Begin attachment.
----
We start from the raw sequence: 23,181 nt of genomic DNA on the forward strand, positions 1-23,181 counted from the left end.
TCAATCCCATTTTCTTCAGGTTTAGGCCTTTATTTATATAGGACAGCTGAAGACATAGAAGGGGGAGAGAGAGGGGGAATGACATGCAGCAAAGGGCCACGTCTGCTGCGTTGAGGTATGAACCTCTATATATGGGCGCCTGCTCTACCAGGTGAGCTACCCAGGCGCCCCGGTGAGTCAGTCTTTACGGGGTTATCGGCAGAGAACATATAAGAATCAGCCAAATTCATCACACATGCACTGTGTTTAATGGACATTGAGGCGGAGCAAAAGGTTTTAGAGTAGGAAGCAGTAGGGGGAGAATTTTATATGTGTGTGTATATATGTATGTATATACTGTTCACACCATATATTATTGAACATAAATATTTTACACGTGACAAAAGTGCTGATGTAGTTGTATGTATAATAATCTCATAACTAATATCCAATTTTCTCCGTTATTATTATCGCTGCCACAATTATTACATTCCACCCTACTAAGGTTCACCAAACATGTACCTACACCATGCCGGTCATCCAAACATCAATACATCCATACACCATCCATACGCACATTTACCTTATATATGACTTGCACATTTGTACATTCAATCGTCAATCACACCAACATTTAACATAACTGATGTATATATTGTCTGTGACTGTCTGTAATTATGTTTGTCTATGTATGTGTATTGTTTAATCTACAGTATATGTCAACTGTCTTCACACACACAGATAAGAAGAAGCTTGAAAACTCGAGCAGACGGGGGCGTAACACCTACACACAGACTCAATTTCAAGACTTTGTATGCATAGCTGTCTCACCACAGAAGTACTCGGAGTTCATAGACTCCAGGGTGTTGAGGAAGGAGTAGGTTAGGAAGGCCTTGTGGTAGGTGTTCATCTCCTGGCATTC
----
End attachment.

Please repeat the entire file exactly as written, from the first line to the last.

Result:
We start from the raw sequence: 23,181 nt of genomic DNA on the forward strand, positions 1-23,181 counted from the left end.
TCAATCCCATTTTCTTCAGGTTTAGGCCTTTATTTATATAGGACAGCTGAAGACATAGAAGGGGGAGAGAGAGGGGGAATGACATGCAGCAAAGGGCCACGTCTGCTGCGTTGAGGTATGAACCTCTATATATGGGCGCCTGCTCTACCAGGTGAGCTACCCAGGCGCCCCGGTGAGTCAGTCTTTACGGGGTTATCGGCAGAGAACATATAAGAATCAGCCAAATTCATCACACATGCACTGTGTTTAATGGACATTGAGGCGGAGCAAAAGGTTTTAGAGTAGGAAGCAGTAGGGGGAGAATTTTATATGTGTGTGTATATATGTATGTATATACTGTTCACACCATATATTATTGAACATAAATATTTTACACGTGACAAAAGTGCTGATGTAGTTGTATGTATAATAATCTCATAACTAATATCCAATTTTCTCCGTTATTATTATCGCTGCCACAATTATTACATTCCACCCTACTAAGGTTCACCAAACATGTACCTACACCATGCCGGTCATCCAAACATCAATACATCCATACACCATCCATACGCACATTTACCTTATATATGACTTGCACATTTGTACATTCAATCGTCAATCACACCAACATTTAACATAACTGATGTATATATTGTCTGTGACTGTCTGTAATTATGTTTGTCTATGTATGTGTATTGTTTAATCTACAGTATATGTCAACTGTCTTCACACACACAGATAAGAAGAAGCTTGAAAACTCGAGCAGACGGGGGCGTAACACCTACACACAGACTCAATTTCAAGACTTTGTATGCATAGCTGTCTCACCACAGAAGTACTCGGAGTTCATAGACTCCAGGGTGTTGAGGAAGGAGTAGGTTAGGAAGGCCTTGTGGTAGGTGTTCATCTCCTGGCATTC